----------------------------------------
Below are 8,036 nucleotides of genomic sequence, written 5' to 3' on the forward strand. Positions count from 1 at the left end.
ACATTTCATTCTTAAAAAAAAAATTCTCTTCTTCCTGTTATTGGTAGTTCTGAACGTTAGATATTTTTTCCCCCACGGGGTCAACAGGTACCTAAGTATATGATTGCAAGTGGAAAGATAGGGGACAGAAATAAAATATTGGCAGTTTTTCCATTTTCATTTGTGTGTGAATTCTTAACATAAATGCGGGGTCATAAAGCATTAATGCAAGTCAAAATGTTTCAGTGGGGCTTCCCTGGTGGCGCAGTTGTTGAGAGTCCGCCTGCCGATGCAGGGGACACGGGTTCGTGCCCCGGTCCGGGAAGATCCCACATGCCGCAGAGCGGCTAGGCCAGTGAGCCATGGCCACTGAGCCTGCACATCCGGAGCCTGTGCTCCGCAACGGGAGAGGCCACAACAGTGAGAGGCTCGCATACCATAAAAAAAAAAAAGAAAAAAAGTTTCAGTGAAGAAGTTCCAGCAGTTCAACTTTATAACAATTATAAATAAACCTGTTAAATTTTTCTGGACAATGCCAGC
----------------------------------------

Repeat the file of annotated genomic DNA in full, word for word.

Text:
Below are 8,036 nucleotides of genomic sequence, written 5' to 3' on the forward strand. Positions count from 1 at the left end.
ACATTTCATTCTTAAAAAAAAAATTCTCTTCTTCCTGTTATTGGTAGTTCTGAACGTTAGATATTTTTTCCCCCACGGGGTCAACAGGTACCTAAGTATATGATTGCAAGTGGAAAGATAGGGGACAGAAATAAAATATTGGCAGTTTTTCCATTTTCATTTGTGTGTGAATTCTTAACATAAATGCGGGGTCATAAAGCATTAATGCAAGTCAAAATGTTTCAGTGGGGCTTCCCTGGTGGCGCAGTTGTTGAGAGTCCGCCTGCCGATGCAGGGGACACGGGTTCGTGCCCCGGTCCGGGAAGATCCCACATGCCGCAGAGCGGCTAGGCCAGTGAGCCATGGCCACTGAGCCTGCACATCCGGAGCCTGTGCTCCGCAACGGGAGAGGCCACAACAGTGAGAGGCTCGCATACCATAAAAAAAAAAAAGAAAAAAAGTTTCAGTGAAGAAGTTCCAGCAGTTCAACTTTATAACAATTATAAATAAACCTGTTAAATTTTTCTGGACAATGCCAGC